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Rehab group wants Holland housing limits relaxed | News

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Rehab group wants Holland housing limits relaxed
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HOLLAND, Mich. (WZZM) -- From sex offenders to felons with violent convictions, homes housing recovering drug addicts are raising new concerns in several Holland neighborhoods.

The 13 Watchdog Team has learned the organization Building Men For Life is asking the city to waive a new ordinance and let up to 11 men stay in a single home.

But now, some neighbors want the men to go.

WZZM 13 is uncovering information about the men that even city leaders didn't know.

Around several Holland neighborhoods, giving someone a second chance means parents like Tessa Wiley have to take a chance.

"Everyone deserves a second chance," said Wiley, adding she has mixed feelings about the issue. "It's slightly nerve-wracking."

"I just don't like the house there," said Brad Cramer who lives by one of the houses in another neighborhood. "It scares me to death to have my kids go out and play in the neighborhood."

The city recently sent 900 letters to residents in 11 neighborhoods where there are rental homes with men recovering from alcohol and drug addiction.

"Heroin, meth" could be among the substances in the men's past, said Building Men For Life executive director Randy Brouwer. His group is asking the city to waive a recent ordinance that limits the number of non-family members per home to four. Brouwer wants the city to allow up to 11 men per home. "[It] takes away loneliness and isolation issues."

WZZM 13 asked if some of the men have a violent history. "Some of them do," Brouwer said. In fact, Brouwer says they house some sex offenders and even a convicted murderer. He doesn't blame neighbors for their concern, he said. "I would have the same fear in my neighborhood."

WZZM 13 asked if Brouwer was denying there is a legitimate concern in the neighborhood.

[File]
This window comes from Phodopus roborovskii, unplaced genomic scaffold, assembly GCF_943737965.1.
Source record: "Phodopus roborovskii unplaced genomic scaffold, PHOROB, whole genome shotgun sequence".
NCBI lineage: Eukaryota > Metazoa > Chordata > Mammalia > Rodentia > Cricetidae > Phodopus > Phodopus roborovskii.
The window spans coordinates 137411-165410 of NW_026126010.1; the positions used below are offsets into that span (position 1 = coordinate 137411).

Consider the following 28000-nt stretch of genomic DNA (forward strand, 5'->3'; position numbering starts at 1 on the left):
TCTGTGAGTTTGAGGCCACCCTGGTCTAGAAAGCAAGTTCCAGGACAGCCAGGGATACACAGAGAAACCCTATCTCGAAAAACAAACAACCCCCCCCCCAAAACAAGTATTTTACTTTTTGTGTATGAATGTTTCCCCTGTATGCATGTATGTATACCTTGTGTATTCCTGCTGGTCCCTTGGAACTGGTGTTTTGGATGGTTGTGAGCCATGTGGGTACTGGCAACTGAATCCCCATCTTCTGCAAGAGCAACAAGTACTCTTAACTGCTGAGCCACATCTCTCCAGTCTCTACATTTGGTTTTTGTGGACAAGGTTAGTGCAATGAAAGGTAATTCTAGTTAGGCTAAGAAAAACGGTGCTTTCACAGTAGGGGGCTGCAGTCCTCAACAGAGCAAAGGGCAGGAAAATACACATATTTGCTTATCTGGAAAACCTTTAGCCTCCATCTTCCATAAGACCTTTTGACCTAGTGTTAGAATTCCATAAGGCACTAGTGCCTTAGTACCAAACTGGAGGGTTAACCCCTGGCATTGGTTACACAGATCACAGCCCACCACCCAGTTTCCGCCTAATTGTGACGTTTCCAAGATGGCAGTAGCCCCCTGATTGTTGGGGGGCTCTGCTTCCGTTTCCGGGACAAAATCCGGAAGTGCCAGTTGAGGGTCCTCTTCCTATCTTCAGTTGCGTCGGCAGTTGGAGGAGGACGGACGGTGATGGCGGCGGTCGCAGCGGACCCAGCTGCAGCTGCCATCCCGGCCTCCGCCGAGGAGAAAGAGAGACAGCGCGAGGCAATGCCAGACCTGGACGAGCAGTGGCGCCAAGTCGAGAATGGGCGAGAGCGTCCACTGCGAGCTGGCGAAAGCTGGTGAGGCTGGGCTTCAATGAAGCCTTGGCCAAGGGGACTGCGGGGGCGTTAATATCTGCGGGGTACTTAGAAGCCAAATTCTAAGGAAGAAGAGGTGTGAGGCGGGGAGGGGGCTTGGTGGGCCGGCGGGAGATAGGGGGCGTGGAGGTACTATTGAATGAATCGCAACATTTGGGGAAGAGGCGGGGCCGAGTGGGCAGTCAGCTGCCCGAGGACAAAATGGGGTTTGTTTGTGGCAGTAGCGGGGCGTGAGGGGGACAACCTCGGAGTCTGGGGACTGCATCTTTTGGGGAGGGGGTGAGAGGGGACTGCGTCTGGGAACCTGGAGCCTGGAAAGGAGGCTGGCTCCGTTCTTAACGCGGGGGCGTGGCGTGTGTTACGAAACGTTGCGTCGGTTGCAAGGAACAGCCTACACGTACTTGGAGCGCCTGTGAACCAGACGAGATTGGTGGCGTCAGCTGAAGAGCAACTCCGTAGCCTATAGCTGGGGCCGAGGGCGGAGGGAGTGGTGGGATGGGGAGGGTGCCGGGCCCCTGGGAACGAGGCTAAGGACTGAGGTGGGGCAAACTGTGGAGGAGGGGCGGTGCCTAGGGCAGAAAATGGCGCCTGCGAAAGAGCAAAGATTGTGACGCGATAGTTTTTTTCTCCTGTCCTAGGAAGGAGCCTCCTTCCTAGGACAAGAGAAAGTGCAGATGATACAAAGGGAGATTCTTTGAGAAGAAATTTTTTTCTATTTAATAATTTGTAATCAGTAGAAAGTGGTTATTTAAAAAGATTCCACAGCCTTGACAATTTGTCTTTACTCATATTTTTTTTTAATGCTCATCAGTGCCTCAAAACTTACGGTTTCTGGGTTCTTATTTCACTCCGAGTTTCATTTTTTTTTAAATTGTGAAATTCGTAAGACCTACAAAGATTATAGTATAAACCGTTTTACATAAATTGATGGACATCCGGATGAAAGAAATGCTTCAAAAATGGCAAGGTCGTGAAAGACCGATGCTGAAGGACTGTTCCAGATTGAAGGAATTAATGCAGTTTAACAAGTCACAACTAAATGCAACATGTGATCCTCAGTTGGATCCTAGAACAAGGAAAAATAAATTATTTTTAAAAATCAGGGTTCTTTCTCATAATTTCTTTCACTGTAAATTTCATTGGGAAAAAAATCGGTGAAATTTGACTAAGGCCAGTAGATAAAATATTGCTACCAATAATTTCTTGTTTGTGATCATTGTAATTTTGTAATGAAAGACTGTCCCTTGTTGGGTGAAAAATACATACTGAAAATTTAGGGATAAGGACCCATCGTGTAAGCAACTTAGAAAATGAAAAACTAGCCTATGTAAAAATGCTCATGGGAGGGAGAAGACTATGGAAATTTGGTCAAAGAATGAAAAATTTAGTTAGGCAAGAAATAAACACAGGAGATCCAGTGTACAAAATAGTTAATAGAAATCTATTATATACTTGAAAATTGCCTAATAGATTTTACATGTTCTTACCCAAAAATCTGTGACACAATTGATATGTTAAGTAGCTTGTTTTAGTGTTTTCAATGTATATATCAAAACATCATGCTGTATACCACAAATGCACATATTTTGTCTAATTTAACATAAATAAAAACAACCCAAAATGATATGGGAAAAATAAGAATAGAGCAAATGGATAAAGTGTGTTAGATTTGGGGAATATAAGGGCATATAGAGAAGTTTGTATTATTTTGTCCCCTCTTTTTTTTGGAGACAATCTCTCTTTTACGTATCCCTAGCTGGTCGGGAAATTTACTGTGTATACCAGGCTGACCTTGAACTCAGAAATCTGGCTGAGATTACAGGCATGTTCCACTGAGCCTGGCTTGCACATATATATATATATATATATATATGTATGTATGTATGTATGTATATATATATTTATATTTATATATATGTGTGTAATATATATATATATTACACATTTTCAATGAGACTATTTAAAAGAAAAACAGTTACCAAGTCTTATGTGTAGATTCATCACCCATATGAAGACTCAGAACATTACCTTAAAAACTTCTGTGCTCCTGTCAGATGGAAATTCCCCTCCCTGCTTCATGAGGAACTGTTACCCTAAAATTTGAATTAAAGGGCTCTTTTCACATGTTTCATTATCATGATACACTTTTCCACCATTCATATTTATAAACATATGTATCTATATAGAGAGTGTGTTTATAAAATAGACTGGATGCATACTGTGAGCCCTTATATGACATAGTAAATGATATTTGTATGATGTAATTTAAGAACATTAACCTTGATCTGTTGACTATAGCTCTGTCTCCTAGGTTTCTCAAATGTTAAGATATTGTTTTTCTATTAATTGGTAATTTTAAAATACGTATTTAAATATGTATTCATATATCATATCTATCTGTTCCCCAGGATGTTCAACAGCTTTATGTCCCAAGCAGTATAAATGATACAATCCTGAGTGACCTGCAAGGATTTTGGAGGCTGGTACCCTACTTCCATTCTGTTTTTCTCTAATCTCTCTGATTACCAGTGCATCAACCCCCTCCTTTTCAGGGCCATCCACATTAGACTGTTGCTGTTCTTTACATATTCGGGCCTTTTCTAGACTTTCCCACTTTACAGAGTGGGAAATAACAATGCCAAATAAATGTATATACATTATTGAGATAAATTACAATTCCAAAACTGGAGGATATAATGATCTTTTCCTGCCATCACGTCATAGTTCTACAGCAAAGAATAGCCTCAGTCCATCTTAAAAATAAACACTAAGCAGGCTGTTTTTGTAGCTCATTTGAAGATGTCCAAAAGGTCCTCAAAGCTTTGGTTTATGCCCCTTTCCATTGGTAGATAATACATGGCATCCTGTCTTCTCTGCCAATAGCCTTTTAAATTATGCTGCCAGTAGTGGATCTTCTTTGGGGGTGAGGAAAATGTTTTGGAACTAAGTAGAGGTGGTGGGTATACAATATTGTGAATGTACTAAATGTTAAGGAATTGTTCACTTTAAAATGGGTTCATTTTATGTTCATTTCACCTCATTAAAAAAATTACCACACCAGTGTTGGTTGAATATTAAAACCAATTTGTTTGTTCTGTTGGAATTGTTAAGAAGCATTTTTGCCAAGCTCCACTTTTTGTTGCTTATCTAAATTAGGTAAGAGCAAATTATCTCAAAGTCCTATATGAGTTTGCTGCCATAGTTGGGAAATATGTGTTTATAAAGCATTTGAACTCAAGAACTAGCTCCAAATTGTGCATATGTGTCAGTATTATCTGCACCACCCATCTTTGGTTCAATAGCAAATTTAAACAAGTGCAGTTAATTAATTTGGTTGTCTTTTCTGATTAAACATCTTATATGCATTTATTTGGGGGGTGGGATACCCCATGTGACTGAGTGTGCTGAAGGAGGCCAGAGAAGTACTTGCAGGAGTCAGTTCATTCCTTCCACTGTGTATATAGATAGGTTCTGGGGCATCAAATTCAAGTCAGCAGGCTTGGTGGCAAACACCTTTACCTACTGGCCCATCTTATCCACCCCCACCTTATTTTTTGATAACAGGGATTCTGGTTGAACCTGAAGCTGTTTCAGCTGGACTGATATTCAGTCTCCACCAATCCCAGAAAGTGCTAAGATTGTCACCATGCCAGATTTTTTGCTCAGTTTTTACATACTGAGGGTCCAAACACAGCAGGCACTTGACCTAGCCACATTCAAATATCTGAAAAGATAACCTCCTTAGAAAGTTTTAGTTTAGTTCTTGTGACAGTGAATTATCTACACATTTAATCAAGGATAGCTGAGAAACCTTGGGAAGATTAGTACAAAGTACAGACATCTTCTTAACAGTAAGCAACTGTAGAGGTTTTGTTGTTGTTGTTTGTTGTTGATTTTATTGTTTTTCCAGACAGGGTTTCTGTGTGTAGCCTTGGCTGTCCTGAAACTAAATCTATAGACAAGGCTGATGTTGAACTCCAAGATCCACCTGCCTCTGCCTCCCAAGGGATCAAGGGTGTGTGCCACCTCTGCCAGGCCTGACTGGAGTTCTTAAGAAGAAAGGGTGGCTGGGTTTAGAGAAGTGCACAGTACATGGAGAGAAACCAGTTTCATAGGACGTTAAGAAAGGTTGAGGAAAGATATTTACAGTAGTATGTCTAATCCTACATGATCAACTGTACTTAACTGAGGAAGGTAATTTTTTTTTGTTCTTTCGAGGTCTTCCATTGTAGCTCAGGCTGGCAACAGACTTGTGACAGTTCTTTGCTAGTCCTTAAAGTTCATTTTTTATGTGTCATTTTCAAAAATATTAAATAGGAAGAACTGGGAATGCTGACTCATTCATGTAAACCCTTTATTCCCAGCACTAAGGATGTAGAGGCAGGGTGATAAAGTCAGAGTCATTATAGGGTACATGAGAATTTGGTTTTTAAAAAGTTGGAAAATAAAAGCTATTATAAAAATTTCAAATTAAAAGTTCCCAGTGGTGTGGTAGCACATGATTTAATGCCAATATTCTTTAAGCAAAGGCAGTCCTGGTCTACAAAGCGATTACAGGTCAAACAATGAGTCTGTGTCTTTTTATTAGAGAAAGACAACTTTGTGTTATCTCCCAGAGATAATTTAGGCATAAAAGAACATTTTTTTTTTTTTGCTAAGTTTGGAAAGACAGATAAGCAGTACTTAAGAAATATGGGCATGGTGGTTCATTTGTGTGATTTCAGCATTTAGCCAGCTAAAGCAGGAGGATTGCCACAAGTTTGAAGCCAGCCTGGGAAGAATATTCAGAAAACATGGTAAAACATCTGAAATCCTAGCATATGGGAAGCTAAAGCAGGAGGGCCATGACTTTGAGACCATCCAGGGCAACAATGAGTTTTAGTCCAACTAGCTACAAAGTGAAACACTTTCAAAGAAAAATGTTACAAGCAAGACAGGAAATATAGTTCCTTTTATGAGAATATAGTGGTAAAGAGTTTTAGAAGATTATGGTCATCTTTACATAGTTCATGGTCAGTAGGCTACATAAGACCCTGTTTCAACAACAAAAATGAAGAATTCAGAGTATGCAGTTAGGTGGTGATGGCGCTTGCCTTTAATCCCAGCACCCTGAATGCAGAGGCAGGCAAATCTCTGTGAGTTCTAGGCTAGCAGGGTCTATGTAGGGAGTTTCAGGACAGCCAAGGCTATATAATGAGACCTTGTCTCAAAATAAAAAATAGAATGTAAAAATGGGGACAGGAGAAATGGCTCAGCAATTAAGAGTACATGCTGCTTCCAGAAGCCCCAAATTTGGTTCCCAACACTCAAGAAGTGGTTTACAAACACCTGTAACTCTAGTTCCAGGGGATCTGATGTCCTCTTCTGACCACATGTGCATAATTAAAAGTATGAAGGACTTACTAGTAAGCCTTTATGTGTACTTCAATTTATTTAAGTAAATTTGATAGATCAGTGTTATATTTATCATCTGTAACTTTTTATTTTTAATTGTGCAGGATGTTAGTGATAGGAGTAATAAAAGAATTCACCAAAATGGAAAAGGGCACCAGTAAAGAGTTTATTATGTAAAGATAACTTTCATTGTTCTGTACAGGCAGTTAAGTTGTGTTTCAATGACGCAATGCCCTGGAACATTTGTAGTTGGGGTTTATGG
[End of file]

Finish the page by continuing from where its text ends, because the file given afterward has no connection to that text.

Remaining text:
"No, and I can't give any guarantees," says Brouwer.

City leaders say they were previously unaware the organization housed violent criminals, until WZZM 13 let them know.

"They did not disclose any criminal activity on their applications to me," said Cindy Osman, assistant director of Holland Community and Neighborhood Services.

However, because people recovering from addiction are considered disabled, they're entitled to certain protections under federal law.

"As long as they are not actively taking drugs or drinking, then they are considered disabled under the federal fair housing guidelines," said Osman.

Building Men For Life has been renting houses for men in recovery since 2010. WZZM 13 talked to one neighbor, a felon himself, who supports the effort. "Homes like these offer parolees something no one else offers," said Damin Allen.

"I'd rather have the guy who is recovering and not using in my neighborhood, than I would the guy that's using down the street," said Brouwer.

Brouwer says some of the men in his program have been through months of treatment, others just 10 days.

Now, neighbors want to make sure that second chance is paying off and not costing them a sense of security.

"I would like more information on what's going on," said Wiley.

Holland police did not have any crime statistics immediately available for the rental properties.

There is a public hearing scheduled on the issue for next Thursday at 6:30 p.m. at Holland city hall.


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